11 U.S. 113
7 Cranch 113
3 L.Ed. 286
THE UNITED STATES
THE BRIG ELIZA.
February 22, 1812
Present. all the judges.
THIS was an appeal from the sentence of the Circuit Court for the district of Delaware, which affirmed that of the district Court which dismissed the libel, and ordered the vessel to be restored. She had been seized by the collector of the district of Delaware, for having pro- 'ceeded to a foreign port or place,' (viz: to Havanna) contrary to the 3d section of the act of January 9th, 1808, (vol. 9. p. 11,) 'supplementary to the act, entitled an act laying an embargo on all ships and vessels in the ports and harbors of the United States;' and for having exported from the United States sundry goods, &c. contrary to the 4th section of the act of March 12th, 1808, in addition to the act, entitled an act supplementary to the act, entitled an act laying an embargo,' &c. (vol. 9.p. 71.)
By the 3d section of the act of January 9th, 1808, it is enacted, that if any vessel shall, contrary to the provisions of that act, or of the act to which that is a supplement, proceed to a foreign port or place, such vessel shall be wholly forfeited, 'and if the same shall not be seized, the owner or owners, agent, freightor or factors of any such ship or vessel, shall, for every such offence, forfeit and pay a sum equal to double the value of the ship or vessel and cargo, and shall never thereafter be allowed a credit for duties,' &c. 'and the master or commander of such ship or vessel, and all other persons who shall knowingly be concerned in such prohibited foreign voyage, shall each respectively forfeit and pay a sum not exceeding twenty thousand, nor less than one thousand dollars, for every such offence, whether the vessel be seized and condemned or not.'
By the 4th section of the act of March 12th, 1808, it is enacted, 'that it shall not be lawful to export from the United States, in any manner whatever, any goods wares or merchandize of foreign or domestic growth or manufacture, and if any goods wares or merchandize shall, during the continuance of the act, entitled an act laying an embargo,' &c. 'and of the act supplementary,' &c. 'contrary to the prohibitions of this act, be exported from the United States either by land or water, the vessel,' &c. 'in which the same shall have been exported, shall, together with the tackle, apparel,' &c. 'be forfeited, and the owner or owners of such goods,' &c. 'and every other person knowingly concerned in such prohibited exportation, shall each respectively forfeit and pay a sum not exceeding ten thousand dollars, for every such offence.'
JOSEPH R. INGERSOLL, for the Appellees, (the Claimants of the vessel.)
Contended, that as the vessel was once out of the jurisdiction of the United States after the offence committed, the United States could only sue for the penalty of the double value, and could not seize the vessel itself. That the offence was complete before the return of the vessel, and while she was absent she could not be seized—that the words 'if the same shall not be seized, mean, if the same cannot be seized. That as the vessel could not be seized before her return, and as the offence was complete before her return, the case had happened in which the United States were entitled to sue for the double value; and as the forfeiture of the vessel and the penalty of double value were not concurrent and cumulative remedies, the United States could only resort to the latter. The right to seize the vessel was lost by her escape, and could not be revived upon her return. If the United States had brought suit for the penalty before the return of the vessel, they might have supported it, although the vessel should have returned before judgment. Their right of action was complete.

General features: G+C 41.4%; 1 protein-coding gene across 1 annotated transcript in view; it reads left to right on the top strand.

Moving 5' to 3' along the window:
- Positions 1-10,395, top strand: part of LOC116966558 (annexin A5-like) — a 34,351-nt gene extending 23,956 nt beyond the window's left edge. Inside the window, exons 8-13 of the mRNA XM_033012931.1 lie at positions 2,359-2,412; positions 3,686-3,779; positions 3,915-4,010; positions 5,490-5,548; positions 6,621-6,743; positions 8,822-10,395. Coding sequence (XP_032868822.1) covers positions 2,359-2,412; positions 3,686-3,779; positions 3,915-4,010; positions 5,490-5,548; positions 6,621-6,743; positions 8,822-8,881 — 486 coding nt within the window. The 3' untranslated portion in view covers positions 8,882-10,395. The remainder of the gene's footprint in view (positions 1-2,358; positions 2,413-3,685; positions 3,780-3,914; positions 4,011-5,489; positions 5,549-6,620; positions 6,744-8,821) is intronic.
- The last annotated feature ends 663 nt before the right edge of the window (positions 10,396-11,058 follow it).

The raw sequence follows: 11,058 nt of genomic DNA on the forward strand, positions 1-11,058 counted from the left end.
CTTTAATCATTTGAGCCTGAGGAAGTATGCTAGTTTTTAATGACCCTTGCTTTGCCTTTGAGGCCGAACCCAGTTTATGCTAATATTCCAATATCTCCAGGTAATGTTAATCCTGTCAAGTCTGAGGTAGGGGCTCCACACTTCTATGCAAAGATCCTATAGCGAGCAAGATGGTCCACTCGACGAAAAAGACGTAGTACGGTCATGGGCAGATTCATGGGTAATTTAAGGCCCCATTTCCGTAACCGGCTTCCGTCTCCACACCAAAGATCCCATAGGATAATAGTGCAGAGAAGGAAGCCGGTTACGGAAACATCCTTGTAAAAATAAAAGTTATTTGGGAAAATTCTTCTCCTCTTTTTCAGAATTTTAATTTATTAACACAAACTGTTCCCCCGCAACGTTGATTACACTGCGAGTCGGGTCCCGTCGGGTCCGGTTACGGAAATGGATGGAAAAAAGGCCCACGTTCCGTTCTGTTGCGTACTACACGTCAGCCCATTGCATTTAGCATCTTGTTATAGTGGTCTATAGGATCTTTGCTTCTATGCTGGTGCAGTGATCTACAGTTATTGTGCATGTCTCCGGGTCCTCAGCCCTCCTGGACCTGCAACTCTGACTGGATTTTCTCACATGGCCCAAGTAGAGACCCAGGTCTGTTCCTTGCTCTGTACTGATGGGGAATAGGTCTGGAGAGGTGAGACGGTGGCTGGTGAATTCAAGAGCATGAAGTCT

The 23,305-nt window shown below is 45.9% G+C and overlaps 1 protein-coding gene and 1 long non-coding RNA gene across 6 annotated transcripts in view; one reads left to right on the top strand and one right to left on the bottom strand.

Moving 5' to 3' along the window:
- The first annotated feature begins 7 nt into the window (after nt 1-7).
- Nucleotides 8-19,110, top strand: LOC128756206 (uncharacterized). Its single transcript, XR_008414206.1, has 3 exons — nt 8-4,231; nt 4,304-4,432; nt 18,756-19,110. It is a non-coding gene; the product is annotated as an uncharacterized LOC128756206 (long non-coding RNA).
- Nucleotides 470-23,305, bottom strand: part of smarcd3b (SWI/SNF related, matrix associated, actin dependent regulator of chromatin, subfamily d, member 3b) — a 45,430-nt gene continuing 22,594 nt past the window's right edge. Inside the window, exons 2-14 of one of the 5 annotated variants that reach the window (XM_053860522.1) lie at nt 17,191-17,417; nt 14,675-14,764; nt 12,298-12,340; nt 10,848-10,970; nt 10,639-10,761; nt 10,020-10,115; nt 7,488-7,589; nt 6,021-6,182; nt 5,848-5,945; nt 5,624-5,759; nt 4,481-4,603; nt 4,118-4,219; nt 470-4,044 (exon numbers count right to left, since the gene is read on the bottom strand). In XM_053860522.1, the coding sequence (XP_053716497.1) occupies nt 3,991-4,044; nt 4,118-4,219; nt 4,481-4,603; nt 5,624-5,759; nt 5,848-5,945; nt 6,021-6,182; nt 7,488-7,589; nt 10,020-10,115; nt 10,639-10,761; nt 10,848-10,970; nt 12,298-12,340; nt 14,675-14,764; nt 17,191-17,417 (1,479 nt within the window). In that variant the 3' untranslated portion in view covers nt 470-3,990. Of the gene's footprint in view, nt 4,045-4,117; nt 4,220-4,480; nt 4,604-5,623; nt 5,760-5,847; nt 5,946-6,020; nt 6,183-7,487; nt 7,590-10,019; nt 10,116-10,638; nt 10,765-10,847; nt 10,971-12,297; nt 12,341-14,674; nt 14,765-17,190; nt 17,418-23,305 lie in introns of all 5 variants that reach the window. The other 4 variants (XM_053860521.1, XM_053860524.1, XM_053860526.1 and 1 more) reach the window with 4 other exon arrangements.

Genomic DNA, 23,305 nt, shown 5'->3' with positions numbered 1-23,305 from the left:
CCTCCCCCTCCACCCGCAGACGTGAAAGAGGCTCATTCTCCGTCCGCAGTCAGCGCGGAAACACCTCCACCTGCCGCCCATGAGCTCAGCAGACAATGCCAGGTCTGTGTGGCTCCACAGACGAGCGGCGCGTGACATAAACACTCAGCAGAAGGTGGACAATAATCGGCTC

There is no limitation of time for the seizure—the vessel has actually been seized, and thereby the United States have relinquished their claim to the double value. If the vessel could be seized, it is probable the United States could not have recovered the double value; and in an action therefor it would have been necessary for the United States to prove that the vessel could not have been seized. This could not be proved while the vessel was lying in a port of the United States, liable to seizure.
March 5th. All the judges being present,
MARSHALL, Ch. J. stated that it was the opinion of the Court that the vessel was liable to seizure; but that a majority of the Court was of opinion that the offence was not complete until the arrival of the vessel in a foreign port; but the facts of the case do not appear so as to enable the Court to decide that point; the cause is therefore continued for further proof.
Last modified: October 2, 2009